- 9:00AM - News from the Hashknife Ranch with Brandon Carpenter
- 9:30AM - Training Oggy with Ashley and Brandon Carpenter
- 12:00PM - Finding Freddis with James Wasem
- 1:00PM - Mystery Ranch Chore with Ashley
- 2:00PM - Skijoring with Guest Judy Kreith and Paula Goldberg
- 3:00PM - Hawk with Chelsea Klocke
- 4:00PM - Feeding the Herd
- 6:30 PM - Clicking with Mackenzie
The Canine Sport of Skijoring with Judy Kreith
Living in Alaska Develops a Love of Skijoring
Judy Kreith is a woman who likes to move her body. Her love of movement drove her to earn a Master of Arts in Dance Education from Stanford University. She is also a dog lover.
In 1996 she moved to Fairbanks, Alaska where she taught dance at the University of Alaska, and shared her love of dance with communities around the state. Anyone who has ever lived in Alaska knows that there is only one way to survive their long and dark winters. You must embrace it wholeheartedly and find a winter activity that sings to your soul and puts you outside to enjoy the short, but incredibly beautiful Alaska winter days.
Judy found her Alaska winter antidote in skijoring which combines her love of movement with her love of Alaskan huskies.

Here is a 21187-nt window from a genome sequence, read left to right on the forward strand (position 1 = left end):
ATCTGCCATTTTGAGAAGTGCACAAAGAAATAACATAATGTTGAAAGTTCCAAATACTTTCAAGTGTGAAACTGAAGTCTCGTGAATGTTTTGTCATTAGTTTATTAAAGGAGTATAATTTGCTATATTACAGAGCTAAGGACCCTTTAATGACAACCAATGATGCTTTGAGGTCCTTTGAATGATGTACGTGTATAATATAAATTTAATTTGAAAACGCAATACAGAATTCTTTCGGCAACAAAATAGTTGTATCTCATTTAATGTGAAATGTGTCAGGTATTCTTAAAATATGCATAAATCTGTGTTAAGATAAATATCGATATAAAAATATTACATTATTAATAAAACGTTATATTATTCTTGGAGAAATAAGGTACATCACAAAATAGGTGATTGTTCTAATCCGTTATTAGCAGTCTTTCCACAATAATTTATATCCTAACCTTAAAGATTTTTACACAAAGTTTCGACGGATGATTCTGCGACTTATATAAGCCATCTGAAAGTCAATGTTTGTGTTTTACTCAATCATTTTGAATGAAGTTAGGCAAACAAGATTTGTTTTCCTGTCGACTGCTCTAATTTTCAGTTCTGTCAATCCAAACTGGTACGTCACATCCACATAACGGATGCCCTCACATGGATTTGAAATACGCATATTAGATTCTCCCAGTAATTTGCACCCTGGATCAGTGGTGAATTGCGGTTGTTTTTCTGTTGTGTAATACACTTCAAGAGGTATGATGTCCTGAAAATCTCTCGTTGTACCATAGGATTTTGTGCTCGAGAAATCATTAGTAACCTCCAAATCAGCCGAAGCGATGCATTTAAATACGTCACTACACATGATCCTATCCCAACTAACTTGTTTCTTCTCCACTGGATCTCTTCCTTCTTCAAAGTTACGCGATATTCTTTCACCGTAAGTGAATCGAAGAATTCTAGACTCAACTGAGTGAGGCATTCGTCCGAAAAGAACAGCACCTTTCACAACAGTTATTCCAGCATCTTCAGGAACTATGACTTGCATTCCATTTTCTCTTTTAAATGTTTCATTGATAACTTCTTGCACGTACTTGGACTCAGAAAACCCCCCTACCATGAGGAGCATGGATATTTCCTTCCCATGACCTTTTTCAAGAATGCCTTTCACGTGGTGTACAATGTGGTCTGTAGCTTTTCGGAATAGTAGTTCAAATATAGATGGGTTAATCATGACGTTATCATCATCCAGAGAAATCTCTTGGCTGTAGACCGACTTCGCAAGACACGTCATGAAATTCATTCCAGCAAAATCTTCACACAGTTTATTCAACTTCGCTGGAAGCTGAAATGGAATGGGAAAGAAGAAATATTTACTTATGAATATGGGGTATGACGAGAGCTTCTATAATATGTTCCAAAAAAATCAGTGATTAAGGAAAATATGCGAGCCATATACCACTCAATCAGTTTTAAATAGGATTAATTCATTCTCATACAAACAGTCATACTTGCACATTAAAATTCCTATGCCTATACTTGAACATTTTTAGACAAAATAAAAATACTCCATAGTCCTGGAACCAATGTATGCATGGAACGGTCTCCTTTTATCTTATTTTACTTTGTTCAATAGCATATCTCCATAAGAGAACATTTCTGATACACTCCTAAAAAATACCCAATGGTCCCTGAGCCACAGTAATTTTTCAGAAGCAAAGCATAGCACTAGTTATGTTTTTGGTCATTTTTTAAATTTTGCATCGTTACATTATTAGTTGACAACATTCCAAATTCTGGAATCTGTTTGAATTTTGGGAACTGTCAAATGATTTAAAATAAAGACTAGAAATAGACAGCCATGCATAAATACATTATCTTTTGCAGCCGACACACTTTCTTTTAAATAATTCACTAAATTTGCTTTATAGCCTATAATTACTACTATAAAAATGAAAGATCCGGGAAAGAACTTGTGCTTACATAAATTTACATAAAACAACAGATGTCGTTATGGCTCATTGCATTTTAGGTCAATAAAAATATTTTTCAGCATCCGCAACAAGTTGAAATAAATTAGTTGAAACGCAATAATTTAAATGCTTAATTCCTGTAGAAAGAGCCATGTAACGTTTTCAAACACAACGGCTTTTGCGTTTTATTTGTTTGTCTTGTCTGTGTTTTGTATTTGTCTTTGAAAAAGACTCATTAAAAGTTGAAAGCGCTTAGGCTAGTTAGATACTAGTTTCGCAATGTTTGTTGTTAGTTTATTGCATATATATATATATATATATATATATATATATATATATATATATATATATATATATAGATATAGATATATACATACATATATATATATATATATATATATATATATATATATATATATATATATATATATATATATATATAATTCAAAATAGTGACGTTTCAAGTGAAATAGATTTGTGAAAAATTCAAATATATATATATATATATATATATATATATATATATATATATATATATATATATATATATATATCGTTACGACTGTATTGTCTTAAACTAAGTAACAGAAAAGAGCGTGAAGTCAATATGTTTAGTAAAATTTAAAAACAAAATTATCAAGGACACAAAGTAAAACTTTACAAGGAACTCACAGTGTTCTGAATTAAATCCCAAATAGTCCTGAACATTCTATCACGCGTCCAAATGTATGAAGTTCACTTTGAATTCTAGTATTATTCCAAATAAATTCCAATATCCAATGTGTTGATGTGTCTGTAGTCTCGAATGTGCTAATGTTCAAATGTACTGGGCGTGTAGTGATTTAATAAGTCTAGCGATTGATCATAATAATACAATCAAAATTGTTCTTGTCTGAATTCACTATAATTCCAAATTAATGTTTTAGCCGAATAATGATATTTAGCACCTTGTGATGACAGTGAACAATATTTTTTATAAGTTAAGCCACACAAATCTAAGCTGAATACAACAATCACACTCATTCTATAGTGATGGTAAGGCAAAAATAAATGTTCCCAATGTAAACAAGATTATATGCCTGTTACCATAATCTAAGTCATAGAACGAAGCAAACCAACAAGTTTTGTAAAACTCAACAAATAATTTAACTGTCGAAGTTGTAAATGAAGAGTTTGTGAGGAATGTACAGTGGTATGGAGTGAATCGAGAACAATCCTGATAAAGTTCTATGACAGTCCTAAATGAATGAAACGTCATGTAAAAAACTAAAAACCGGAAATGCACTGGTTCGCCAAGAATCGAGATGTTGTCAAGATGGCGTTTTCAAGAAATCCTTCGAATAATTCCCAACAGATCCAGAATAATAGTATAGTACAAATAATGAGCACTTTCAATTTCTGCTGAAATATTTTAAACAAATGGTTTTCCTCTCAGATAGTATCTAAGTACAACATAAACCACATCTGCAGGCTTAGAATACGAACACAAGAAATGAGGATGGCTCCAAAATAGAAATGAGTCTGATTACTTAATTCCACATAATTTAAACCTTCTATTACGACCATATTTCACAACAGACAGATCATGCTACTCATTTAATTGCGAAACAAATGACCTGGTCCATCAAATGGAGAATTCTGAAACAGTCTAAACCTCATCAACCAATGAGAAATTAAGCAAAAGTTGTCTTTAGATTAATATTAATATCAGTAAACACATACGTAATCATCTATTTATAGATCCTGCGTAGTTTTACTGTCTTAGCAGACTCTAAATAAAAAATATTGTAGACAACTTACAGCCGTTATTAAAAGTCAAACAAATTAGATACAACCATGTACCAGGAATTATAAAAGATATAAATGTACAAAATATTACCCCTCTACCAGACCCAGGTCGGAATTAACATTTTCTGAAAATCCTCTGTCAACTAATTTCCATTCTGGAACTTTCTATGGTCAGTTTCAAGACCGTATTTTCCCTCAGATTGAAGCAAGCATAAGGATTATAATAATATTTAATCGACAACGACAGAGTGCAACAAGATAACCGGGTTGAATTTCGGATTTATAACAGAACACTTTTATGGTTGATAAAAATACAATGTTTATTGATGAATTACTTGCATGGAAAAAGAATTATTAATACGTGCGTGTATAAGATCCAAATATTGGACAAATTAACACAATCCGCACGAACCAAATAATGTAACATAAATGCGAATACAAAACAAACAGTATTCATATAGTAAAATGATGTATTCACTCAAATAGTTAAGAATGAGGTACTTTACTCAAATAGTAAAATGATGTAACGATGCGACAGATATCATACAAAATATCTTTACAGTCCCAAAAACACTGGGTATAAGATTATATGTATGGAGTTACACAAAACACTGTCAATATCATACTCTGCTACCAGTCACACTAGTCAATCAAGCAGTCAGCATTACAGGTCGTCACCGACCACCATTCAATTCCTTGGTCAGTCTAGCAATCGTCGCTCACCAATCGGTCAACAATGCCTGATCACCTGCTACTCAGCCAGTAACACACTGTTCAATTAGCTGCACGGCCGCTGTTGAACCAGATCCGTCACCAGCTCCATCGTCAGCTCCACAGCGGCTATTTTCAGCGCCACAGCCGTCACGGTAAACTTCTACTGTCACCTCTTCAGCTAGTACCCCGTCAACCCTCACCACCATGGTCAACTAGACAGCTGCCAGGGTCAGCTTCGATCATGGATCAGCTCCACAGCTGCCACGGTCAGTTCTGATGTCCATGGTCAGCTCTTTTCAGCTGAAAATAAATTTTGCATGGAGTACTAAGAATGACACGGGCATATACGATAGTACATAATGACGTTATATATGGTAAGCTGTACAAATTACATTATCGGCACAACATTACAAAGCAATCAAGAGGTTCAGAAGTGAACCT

After fifteen wonderful years living in Alaska, Judy returned to her hometown of Boulder, Colorado where she continues to teach dance. Luckily (for us), she is a good friend of our own Paula Goldberg who asked her to share some Alaska skijoring stories with us.
Join Judy, Paula, and SuzAnne as they swap winter Alaska Stories with dogs!
Raptor Talk with Chelsea
During the winter months when Chelsea Klocke is not working with Marbled Murrelets off the coast of Oregon, she often returns to Lolo to live with family who just happen to reside immediately west of Dunrovin. This year she used those winter months to work part time for us. If you first learned about Chelsea in our December 6, 2020 blog, you will understand why we were so excited to have her take a role at Dunrovin. Not only are she and her family wonderful neighbors, but Chelsea is a trained wildlife biologist and ornithologist. Before she departs for her summer work, she is going to treat us to a series of presentations on the raptors of Dunrovin. This week kicks off her series of broadcasts with a focus on the hawks that we have seen on the webcams. Join us this Monday for an hour of raptor talk with Chelsea!
Afterwards, Mackenzie will discuss Canner's recall and how it has been weakened from poisoning by bad interactions with people. He will also discuss how and why recall can be a super helpful behavior to teach horses. Then they'll do some work together and try to build some enthusiasm into Canner's recall!